Bayern Munich vs. Eintracht Frankfurt Bundesliga Odds, Picks, Predictions (1/28/23)
For the first time in a long time, Bayern Munich do not have an unbreakable stranglehold on the Bundesliga. Yes they are in first place, and yes the odds are that they’ll figure it all out in time and be crowned champions for what feels like the fiftieth consecutive season (it would actually be the eleventh, an incredible achievement) but it is not yet a foregone conclusion. After consecutive draws, the Bavarians find their lead reduced to just about a game over their closest competition, with half of the season still yet to go. Eintracht Frankfurt have followed up their Europa League triumph at the end of last year with a strong start in the domestic campaign; they may be the ones to benefit from Bayern’s potential fall. I’ll tell you one thing for sure; a win this Saturday would help their case a whole lot. Let’s take a look at the odds and make some picks for what could prove to be a season-defining Bundesliga clash.
RB Lepizig vs. Bayern Munich Odds
Despite their small recent slip in form, Bayern are massive favorites against quality competition, with their moneyline set at -320. The draw is set at +475, while Frankfurt are a staggering +550 to win the match. For the scoring total, once again we have Bayern-skewed odds; we’re talking about over or under 3.5 goals, with a line of -120 for the over and -105 for the under.
RB Lepizig vs. Bayern Munich Prediction & Pick
If you’ve been watching Bayern during their recent dip in form, you may be wondering the same thing I have; what in the World happened to Thomas Müller? The legendary, positionless star has been an absentee for most of the year, although his club campaign started out fine. He tallied a goal contribution per game for the first 5 matches, but he hasn’t picked up a Bundesliga goal or assist since September 30, nor has he started any of the team’s past 7 Bundesliga matches or their past 3 in the Champions League. Meanwhile, he was also disappointing in the World Cup, one of many reasons Die Mannschaft came up short; if you read any of my own pre-Cup analysis, I was in on Germany, and the expected excellence of Müller was a big reason why. Unfortunately, that quality never showed itself in the tournament and still hasn’t in the league, so lately, Bayern has been forced to create without the services of their Raumdeuter. In that pursuit, results have been mixed to say the least.
Frankfurt, by comparison, have had a pretty good go of it so far, by their own standards. They’ve been scoring goals and winning games of late, and were even able to navigate a deceptively challenging Champions League group and secure round of 16 qualification, where they’ll face red-hot Napoli in an intriguing matchup. Offensively, they’ve been solid, scoring more goals per match than any other Bundesliga side, other than Bayern themselves, and it’s been a relatively egalitarian effort. They even have a tie for the team’s top scorer in league play, with Japan’s Daichi Kamada and Jesper Lindstrøm of Denmark, each of whom have scored just 7 of Frankfurt’s 35 league goals so far. The real attacking star has been Randal Kolo Muani, who burst onto the scene with France in this World Cup. He has put in 6 goals in the Bundesliga to go along with an even 10 assists, as he’s really been a do-it-all engine for the Frankfurt attack. The draw at Freiburg was a but of a disappointing outcome for Frankfurt, as it was for anyone hoping for a tight Bundesliga race- either team taking all 3 points would have put them within a game of Bayern. Still, with such a tight top 7, there’s everything to play for, all the way from the title itself down to the last European qualifying places.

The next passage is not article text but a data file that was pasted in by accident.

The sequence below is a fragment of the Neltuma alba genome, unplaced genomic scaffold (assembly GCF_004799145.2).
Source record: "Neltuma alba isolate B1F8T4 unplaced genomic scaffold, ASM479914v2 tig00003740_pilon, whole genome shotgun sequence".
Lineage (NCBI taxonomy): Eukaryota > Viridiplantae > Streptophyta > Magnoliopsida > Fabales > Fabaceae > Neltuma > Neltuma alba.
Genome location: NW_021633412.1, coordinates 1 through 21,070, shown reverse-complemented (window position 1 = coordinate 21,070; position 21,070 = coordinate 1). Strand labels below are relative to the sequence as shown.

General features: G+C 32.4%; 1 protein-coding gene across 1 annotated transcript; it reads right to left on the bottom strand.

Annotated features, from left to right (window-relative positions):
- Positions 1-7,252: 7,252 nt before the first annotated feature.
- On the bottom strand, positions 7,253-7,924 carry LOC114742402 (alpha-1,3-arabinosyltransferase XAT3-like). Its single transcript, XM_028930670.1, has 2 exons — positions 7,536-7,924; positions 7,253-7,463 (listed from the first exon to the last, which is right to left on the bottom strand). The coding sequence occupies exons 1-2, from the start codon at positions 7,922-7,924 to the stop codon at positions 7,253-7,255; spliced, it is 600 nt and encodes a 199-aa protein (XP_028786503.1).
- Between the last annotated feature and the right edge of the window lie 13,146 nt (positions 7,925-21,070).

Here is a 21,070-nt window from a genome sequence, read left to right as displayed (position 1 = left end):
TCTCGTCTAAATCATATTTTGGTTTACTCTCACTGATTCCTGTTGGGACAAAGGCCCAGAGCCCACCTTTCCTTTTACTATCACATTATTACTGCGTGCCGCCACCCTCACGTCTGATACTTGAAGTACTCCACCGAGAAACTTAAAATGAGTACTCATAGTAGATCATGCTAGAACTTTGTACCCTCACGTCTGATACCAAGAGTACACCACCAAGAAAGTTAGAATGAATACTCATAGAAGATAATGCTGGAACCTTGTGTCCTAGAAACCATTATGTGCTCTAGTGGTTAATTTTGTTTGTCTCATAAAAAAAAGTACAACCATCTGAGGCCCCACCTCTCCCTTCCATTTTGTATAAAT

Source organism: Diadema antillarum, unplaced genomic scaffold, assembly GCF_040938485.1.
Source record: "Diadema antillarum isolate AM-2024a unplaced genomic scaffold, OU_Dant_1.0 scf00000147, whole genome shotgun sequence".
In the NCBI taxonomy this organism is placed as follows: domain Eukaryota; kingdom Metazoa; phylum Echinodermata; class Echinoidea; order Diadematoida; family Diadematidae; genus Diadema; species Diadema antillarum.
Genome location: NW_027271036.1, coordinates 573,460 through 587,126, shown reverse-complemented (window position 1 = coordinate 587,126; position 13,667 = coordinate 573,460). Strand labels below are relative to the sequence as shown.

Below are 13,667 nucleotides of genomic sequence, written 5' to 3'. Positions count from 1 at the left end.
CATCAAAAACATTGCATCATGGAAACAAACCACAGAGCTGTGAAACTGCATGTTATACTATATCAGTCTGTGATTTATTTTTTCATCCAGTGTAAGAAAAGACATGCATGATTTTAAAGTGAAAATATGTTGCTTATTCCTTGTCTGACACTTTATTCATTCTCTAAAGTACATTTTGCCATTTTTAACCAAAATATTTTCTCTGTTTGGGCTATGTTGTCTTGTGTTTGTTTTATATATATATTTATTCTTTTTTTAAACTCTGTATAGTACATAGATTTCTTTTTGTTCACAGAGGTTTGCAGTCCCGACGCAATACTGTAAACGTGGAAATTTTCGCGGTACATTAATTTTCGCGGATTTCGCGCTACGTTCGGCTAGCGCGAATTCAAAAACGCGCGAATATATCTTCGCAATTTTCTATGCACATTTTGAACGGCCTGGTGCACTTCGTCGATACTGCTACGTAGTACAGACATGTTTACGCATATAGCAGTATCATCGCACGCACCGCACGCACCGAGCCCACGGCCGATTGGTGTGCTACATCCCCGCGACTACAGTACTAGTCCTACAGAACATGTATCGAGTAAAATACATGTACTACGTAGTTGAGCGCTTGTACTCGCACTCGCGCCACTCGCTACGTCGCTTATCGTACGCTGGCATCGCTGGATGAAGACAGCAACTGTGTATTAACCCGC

This is a hard one to bet. It’s hard not to lean towards Bayern at home, despite their recent struggles, but -320 is essentially untouchable value against a team as solid as Frankfurt. While it makes me a bit uneasy, my official bet for this game is Frankfurt double chance (win or draw) at +220, it’s really the only value I’m comfortable with. This isn’t to say that Bayern won’t find a way to win, but the chance to double your money on a very realistic outcome- Bayern just drew at home to 10th-placed Köln- is pretty hard to pass up. I’m also going to take a bit of a controversial stand on the goalscoring total; I’m going with u3.5 at -105. Bayern have struggled to put the ball in the net as of late, and while Frankfurt have not, Bayern’s defense (easily the best in the league by goals allowed) is the best they’ve seen in some time.
Bayern Attack vs. Frankfurt Defense
The Bayern attack is in its worst form in quite some time; there’s only been two competitive games for them since the World Cup break, but those are the only times we’ve seen the team play since November, so we have to take it as their current form, even if with just a small grain of salt. That being said, they went just about 150 minutes without scoring a goal, between their opener against Leipzig and Joshua Kimmich’s draw-saving 90th minute strike against Köln. When you need a defensive midfielder to score an absolute wonder-goal to snap a scoring drought and salvage a 1-1 draw, you know your attack needs some help. Sadio Mané would qualify as that help; the good news is that he’s on the roster, while the bad news is that he’s expected to be sidelined just a bit longer with that pesky injury.